s - toggle shuffle (read about the m key below if you're going to use shuffle)
m - toggles the "aaa mode." aaa stands for artist, album, or all. Controls whether cmus shuffles between songs from an artist, album, or from all your songs. You can see the currently set "aaa mode" in the bottom right, next to where the display of the continue, repeat, and shuffle settings.
x - restart track
i - jump view to the currently playing track (handy when in shuffle mode and follow is off.)
f - toggle follow. When follow is on, the selection bar will jump to the next playing track. For example, in shuffle mode, this controls whether the selection bar jumps between artists or not. You can manually focus on the playing track by pressing i, as noted above. If follow is on, an 'f' appears in the bottom right, in the area where continue, repeat, and shuffle are displayed.
/ - searching cmus works as in many Unix programs. Typing /, a string, and enter will find the first instance of that string in your current view. Press n to go to the next string, N to go to the previous. cmus's search isn't case sensitive and is quite smart. For example, a search for damned insurrection will return Bulldozer's "Insurrection of the Living Damned".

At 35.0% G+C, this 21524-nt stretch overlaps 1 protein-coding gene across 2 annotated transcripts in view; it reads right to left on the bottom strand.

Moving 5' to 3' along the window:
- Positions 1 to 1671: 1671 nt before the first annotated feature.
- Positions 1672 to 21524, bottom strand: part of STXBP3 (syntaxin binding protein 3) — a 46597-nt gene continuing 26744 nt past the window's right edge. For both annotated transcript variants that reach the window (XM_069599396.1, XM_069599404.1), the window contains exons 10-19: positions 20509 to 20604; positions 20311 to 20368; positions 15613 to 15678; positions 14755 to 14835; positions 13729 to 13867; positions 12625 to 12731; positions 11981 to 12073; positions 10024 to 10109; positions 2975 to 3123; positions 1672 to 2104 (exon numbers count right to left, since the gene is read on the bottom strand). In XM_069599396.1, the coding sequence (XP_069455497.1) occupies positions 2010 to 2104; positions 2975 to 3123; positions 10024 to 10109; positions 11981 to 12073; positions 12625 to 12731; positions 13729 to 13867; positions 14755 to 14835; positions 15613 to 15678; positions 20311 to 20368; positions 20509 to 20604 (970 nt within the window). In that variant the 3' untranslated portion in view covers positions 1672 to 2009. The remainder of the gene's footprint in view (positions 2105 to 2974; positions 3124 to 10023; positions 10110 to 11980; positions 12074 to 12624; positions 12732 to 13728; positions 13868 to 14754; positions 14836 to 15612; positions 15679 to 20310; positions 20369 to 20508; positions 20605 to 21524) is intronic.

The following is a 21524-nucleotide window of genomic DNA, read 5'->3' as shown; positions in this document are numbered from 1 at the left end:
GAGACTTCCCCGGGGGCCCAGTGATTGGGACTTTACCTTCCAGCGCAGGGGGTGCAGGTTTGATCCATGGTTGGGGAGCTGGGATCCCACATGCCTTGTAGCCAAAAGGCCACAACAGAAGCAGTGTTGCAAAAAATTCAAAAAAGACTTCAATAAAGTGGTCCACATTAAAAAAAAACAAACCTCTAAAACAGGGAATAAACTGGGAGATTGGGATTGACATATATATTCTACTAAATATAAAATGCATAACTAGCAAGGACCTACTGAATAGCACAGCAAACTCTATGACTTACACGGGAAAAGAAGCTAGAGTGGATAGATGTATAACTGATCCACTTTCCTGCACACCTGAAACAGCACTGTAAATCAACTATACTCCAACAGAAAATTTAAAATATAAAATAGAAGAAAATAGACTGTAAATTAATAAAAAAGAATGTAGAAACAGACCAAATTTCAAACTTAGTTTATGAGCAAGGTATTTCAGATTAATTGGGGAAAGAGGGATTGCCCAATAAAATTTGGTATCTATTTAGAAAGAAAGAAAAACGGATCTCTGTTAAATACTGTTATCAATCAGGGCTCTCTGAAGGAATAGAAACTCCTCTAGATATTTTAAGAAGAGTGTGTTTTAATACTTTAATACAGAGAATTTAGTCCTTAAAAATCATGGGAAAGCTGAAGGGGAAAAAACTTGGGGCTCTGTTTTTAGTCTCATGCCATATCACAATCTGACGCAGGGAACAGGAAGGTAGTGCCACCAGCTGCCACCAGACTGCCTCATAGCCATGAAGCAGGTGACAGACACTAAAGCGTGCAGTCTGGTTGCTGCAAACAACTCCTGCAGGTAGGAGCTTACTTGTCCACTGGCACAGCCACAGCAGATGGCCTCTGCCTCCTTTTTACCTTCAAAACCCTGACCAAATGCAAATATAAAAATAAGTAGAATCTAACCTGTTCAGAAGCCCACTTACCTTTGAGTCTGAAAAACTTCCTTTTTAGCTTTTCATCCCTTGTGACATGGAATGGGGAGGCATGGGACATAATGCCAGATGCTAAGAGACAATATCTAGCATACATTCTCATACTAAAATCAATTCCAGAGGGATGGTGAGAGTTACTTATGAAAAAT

- - reduce the volume by 10%
+ - increase the volume by 10%
Conclusion: further guidance
There's more cmus to discover. cmus incorporates a file browser, a playlist view, and some other neat stuff.
Because cmus lacks menus and icons, at first it's more involved than
using a GUI program. Fortunately, cmus is well-documented. New users
should consult the excellent cmus tutorial, only a bit of which is
replicated here. This tutorial will walk them through the process of
setting up cmus and explains the basic use of most features. This
tutorial can be accessed in a terminal by typing
The cmus tutorial is also available online. Fuller documentation is
found in cmus's man page, which again can be read by typing
cmus. The cmus
man page is also available online. Between these two documents, new
users should be well on the way to learning how to use a music player
that's ultimately easier and more feature-rich than most
P.S. Want something similar to cmus, but even simpler? Try siren: a text-based audio player.